Chef James Beard

Chef James Beard

More than a chef, James Beard was a world traveler, cookbook author, a kind teacher, and most importantly, the pioneer of the American food industry.

Born in May 1903 to honest and hardworking parents, James Beard grew up in Portland, Oregon, where he also attended Reed College. Throughout his childhood and adult life, he was influenced by many cultures, in addition to his native American, including French, Italian, and Chinese.

"Food is our common ground, a universal experience." – James Beard

After studying and living abroad for several years in his early twenties, Beard returned to the U.S. to pursue a career in theater. He quickly realized that he needed a more stable source of income, so he and a friend opened Hors d'Oeurves, a catering company with a focus on cocktail parties and small gatherings.


At the age of 34, Beard recognized his true passion in life: food and cooking. However, it was the method in which he cooked that set him apart from the other famous chefs of his era (e.g., Julia Child) and eventually earned him the title of "Dean of American Cookery" by the New York Times.

Above all, he valued the importance of cooking seasonally and simply. Beard was known for sourcing fresh local products from small family-run businesses. As he spent most of his life on the east and west coasts, this conviction is most evident in his many recipes featuring fresh seafood.

"He was a big man, over six feet tall, with a big belly, and huge hands. An endearing and always lively teacher, he loved people, loved his work, loved gossip, loved to eat, loved a good time." – Julia Child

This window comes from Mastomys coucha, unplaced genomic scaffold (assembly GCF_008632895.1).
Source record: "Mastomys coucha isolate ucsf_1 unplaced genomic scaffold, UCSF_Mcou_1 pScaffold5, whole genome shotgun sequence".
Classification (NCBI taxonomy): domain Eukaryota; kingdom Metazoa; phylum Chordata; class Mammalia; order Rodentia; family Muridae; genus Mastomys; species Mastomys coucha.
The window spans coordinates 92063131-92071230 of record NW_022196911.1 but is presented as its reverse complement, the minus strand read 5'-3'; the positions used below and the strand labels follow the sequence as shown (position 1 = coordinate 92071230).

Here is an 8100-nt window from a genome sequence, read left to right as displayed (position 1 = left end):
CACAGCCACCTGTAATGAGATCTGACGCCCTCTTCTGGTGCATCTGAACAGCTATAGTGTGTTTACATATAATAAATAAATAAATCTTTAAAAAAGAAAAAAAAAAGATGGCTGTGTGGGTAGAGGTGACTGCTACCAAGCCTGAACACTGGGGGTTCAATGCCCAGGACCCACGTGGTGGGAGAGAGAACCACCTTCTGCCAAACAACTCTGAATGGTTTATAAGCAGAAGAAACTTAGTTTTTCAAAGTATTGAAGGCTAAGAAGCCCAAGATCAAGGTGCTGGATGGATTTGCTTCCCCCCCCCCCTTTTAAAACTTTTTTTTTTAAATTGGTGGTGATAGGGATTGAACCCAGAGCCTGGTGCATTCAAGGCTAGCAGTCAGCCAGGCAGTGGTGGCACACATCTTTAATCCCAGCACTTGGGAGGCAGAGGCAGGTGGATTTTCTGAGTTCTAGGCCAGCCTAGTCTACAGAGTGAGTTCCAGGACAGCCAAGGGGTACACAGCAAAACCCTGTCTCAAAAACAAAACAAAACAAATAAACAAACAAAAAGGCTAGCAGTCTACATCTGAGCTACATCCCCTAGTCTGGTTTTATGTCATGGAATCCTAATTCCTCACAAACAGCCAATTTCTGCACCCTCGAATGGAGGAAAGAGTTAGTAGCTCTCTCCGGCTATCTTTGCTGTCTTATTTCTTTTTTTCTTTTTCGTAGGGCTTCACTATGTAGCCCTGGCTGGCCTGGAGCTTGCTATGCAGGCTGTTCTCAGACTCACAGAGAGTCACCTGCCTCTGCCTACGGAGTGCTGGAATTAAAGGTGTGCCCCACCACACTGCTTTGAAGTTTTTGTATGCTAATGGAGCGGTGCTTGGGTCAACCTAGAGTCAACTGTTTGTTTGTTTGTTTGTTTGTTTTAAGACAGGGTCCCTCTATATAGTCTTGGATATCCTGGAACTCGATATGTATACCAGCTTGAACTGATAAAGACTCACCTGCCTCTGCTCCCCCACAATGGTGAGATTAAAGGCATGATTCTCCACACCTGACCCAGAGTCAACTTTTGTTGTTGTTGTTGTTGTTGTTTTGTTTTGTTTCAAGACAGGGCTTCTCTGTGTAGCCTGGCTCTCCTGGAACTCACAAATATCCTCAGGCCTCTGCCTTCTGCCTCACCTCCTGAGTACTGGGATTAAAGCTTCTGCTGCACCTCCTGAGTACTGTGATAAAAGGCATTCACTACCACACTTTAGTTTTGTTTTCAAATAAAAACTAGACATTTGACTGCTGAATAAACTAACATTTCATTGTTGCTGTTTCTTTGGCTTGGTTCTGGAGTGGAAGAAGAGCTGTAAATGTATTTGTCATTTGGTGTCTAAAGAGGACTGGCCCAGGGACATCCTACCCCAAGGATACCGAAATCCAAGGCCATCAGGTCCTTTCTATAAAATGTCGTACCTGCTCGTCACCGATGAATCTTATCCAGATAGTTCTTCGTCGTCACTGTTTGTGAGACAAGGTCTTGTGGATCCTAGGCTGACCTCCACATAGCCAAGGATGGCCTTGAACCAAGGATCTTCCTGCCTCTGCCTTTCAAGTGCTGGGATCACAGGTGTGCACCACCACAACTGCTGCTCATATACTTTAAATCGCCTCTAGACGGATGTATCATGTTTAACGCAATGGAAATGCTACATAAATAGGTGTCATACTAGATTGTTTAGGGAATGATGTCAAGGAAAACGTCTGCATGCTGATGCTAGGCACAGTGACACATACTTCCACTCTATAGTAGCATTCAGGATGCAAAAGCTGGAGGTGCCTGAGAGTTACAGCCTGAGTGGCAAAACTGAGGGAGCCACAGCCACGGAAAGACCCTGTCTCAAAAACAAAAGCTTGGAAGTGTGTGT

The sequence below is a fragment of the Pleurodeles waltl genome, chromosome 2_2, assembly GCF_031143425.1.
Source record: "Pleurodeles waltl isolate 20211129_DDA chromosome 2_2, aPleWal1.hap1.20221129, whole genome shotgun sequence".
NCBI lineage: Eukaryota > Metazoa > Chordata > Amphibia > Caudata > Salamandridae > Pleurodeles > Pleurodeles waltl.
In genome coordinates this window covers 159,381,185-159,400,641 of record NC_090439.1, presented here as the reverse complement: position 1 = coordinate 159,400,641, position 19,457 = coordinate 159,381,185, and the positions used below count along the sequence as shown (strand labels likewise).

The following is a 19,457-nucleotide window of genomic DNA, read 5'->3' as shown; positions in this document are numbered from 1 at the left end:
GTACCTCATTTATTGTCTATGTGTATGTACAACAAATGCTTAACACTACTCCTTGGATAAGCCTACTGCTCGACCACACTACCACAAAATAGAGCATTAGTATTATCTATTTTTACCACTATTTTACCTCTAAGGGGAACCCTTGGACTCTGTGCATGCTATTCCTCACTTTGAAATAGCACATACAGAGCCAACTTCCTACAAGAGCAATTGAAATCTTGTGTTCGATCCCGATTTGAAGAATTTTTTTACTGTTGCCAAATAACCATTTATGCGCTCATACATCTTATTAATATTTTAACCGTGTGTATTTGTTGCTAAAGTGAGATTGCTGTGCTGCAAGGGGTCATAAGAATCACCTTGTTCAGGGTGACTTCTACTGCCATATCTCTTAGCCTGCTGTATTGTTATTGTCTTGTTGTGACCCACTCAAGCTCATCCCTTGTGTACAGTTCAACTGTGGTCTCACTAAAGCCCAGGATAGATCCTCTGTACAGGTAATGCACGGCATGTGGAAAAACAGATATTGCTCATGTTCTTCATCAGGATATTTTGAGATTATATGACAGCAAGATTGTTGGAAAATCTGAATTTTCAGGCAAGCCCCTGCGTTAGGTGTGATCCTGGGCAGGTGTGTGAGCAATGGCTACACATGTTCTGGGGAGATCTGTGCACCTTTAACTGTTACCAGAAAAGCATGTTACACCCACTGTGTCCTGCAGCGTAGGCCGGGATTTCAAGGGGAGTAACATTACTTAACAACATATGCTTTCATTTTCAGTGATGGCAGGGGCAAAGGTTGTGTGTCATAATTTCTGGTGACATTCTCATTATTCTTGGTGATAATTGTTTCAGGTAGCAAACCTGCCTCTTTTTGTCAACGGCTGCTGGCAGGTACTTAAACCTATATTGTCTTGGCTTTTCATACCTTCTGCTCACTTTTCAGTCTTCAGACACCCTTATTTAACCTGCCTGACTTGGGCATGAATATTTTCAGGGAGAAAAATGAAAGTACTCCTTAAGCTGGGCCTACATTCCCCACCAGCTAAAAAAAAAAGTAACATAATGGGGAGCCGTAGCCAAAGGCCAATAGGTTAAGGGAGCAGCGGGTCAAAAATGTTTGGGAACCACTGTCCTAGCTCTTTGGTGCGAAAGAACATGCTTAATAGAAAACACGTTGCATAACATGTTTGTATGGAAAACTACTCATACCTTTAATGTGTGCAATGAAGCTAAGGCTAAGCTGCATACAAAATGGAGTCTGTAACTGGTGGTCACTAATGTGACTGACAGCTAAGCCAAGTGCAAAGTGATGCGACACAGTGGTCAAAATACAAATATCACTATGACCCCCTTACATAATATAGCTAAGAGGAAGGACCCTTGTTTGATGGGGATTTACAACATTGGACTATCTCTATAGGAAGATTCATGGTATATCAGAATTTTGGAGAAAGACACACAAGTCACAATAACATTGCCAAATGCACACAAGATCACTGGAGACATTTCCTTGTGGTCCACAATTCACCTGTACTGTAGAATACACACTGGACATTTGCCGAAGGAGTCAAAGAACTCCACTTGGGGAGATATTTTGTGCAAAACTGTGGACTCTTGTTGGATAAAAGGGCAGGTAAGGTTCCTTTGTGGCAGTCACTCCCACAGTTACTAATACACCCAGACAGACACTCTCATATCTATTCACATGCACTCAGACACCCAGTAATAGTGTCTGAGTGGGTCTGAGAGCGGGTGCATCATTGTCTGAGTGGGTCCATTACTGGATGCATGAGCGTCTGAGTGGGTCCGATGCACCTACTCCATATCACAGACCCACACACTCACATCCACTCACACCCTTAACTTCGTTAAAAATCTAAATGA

Just as quickly and fearlessly as he had joined the food industry, he began to dominate it. In next three years, the chef authored his first cookbook, which he fittingly named after his humble beginnings: Hors d'Oeuvre and Canapés. After publishing, the chef began working on his next, Cook It Outdoors, inspired by years spent at war serving with the United Seamen’s Service in canteen development for sailors in Puerto Rico, Rio de Janeiro, Marseilles, and Panama.


In 1945, Beard returned to New York City, where he was welcomed into the culinary community. He appeared in his own segment on television's first cooking show on NBC in 1946 and continued to appear in other spots on television and radio. Between his saturation of media and contributions to printed magazines like Woman’s Day, Gourmet, and House & Garden; mentoring of many restaurateurs, chefs, and producers; and management of his own restaurant on Nantucket, he became the absolute essence of American food culture.

"He realized that part of his mission [as a food connoisseur] was to defend the pleasure of real cooking and fresh ingredients against the assault of the Jell-O-mold people and the domestic scientists."  – David Kamp

In 1955, the chef established the James Beard Cooking School, where he taught cooking to men and women for the next 30 years in two locations: New York City and Seaside, Oregon. In addition to these courses, Beard spent much of his time traveling the country to teach and speak at women's clubs, cooking schools, and civic groups. Throughout his life, Beard penned more than 20 cookbooks, most of which are considered classics and are still in print today.

The infamous chef died in New York City on January 21, 1985, at the age of 81, but his name continues to be synonymous with the category of "American food." He was honored most highly with the establishment of the James Beard Foundation in 1991, through which the chef's legacy lives on with a variety of events and programs designed to educate, inspire, entertain, and foster a deeper understanding of our culinary culture.